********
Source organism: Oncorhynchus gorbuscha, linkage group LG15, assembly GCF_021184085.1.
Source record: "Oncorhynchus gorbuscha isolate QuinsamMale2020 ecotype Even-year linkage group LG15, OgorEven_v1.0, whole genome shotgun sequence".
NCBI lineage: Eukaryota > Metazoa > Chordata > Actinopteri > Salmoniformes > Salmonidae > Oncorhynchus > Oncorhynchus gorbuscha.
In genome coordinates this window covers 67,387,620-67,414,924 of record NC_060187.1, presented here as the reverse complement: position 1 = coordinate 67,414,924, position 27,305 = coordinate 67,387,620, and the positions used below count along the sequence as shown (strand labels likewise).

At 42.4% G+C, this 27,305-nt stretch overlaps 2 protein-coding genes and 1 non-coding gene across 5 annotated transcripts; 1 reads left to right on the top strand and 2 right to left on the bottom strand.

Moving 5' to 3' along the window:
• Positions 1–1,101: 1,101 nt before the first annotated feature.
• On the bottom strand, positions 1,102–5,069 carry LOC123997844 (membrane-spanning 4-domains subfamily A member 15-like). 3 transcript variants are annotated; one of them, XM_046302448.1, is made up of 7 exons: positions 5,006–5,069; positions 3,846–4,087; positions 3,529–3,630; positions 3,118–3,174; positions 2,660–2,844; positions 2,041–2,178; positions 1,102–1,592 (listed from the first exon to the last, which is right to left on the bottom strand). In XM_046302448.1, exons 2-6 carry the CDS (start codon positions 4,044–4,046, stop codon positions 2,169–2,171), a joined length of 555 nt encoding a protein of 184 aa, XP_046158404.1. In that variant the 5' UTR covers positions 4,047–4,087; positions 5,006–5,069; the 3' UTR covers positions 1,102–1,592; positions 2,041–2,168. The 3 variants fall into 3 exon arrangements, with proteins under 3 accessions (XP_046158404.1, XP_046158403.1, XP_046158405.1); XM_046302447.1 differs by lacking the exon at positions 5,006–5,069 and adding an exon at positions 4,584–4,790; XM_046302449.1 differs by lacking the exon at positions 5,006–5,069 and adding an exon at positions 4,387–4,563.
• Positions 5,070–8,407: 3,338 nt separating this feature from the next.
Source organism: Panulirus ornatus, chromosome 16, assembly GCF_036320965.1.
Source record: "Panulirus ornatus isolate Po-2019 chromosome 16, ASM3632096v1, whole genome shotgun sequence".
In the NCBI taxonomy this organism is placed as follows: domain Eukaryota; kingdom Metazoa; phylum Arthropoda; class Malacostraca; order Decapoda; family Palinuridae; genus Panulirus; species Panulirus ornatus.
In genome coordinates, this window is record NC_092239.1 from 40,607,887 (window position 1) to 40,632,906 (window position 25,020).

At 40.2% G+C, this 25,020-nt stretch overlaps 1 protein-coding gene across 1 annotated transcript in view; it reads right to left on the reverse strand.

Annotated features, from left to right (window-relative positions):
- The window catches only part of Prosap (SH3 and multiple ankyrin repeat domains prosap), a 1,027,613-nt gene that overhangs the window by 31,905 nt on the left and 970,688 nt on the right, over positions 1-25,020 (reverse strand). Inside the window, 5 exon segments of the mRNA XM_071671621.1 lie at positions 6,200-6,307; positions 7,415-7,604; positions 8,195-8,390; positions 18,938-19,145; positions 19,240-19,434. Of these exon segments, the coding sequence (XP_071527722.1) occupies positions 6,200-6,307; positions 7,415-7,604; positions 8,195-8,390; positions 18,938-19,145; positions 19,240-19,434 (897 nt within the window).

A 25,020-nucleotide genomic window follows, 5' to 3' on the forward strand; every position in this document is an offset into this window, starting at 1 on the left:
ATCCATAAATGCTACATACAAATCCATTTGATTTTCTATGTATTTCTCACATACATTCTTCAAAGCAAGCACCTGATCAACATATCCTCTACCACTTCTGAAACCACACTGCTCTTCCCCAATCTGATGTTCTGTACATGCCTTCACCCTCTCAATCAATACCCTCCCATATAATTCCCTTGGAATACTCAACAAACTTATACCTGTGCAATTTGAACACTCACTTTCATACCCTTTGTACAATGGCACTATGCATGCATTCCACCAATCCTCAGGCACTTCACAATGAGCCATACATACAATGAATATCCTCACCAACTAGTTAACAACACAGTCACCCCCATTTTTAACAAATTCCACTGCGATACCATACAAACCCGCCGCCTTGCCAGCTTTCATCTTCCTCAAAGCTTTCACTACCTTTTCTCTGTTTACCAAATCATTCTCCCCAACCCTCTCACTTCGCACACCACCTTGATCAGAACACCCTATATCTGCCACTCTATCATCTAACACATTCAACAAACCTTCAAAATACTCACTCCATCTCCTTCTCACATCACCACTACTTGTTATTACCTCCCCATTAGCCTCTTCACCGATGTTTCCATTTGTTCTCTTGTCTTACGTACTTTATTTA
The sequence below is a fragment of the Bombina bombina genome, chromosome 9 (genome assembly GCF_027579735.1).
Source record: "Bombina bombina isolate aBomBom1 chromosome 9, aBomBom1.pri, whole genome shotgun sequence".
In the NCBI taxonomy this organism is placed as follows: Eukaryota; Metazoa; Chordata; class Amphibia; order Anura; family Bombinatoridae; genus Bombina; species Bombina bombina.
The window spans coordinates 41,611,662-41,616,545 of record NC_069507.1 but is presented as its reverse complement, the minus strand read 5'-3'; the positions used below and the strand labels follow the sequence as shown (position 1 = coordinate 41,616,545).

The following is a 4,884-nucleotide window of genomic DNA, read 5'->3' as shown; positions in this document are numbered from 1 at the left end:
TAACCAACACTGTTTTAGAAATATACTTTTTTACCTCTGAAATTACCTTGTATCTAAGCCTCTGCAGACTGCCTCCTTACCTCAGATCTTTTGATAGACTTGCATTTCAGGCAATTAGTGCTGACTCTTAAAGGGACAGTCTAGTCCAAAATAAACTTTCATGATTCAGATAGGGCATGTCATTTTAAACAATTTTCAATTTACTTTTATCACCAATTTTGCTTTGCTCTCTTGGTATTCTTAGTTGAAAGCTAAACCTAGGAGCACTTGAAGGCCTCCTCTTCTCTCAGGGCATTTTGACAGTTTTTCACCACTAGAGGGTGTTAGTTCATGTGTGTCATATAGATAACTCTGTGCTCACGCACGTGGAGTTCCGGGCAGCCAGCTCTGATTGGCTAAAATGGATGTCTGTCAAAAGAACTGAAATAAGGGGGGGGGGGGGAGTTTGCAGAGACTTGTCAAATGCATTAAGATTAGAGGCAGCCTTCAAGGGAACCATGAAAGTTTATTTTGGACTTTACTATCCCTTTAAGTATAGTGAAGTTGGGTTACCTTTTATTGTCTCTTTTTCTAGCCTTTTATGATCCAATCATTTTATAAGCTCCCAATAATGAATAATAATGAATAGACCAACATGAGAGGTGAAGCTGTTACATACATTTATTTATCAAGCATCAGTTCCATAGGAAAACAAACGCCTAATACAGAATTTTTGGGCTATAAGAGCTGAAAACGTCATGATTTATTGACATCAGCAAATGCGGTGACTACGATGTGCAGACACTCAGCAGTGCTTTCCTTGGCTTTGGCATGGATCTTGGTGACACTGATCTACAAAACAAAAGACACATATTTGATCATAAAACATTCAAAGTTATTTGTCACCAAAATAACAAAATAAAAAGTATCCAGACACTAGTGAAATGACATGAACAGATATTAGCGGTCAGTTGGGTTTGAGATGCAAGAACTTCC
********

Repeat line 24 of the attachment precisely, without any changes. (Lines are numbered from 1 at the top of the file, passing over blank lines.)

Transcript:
TAACCAACACTGTTTTAGAAATATACTTTTTTACCTCTGAAATTACCTTGTATCTAAGCCTCTGCAGACTGCCTCCTTACCTCAGATCTTTTGATAGACTTGCATTTCAGGCAATTAGTGCTGACTCTTAAAGGGACAGTCTAGTCCAAAATAAACTTTCATGATTCAGATAGGGCATGTCATTTTAAACAATTTTCAATTTACTTTTATCACCAATTTTGCTTTGCTCTCTTGGTATTCTTAGTTGAAAGCTAAACCTAGGAGCACTTGAAGGCCTCCTCTTCTCTCAGGGCATTTTGACAGTTTTTCACCACTAGAGGGTGTTAGTTCATGTGTGTCATATAGATAACTCTGTGCTCACGCACGTGGAGTTCCGGGCAGCCAGCTCTGATTGGCTAAAATGGATGTCTGTCAAAAGAACTGAAATAAGGGGGGGGGGGGGAGTTTGCAGAGACTTGTCAAATGCATTAAGATTAGAGGCAGCCTTCAAGGGAACCATGAAAGTTTATTTTGGACTTTACTATCCCTTTAAGTATAGTGAAGTTGGGTTACCTTTTATTGTCTCTTTTTCTAGCCTTTTATGATCCAATCATTTTATAAGCTCCCAATAATGAATAATAATGAATAGACCAACATGAGAGGTGAAGCTGTTACATACATTTATTTATCAAGCATCAGTTCCATAGGAAAACAAACGCCTAATACAGAATTTTTGGGCTATAAGAGCTGAAAACGTCATGATTTATTGACATCAGCAAATGCGGTGACTACGATGTGCAGACACTCAGCAGTGCTTTCCTTGGCTTTGGCATGGATCTTGGTGACACTGATCTACAAAACAAAAGACACATATTTGATCATAAAACATTCAAAGTTATTTGTCACCAAAATAACAAAATAAAAAGTATCCAGACACTAGTGAAATGACATGAACAGATATTAGCGGTCAGTTGGGTTTGAGATGCAAGAACTTCC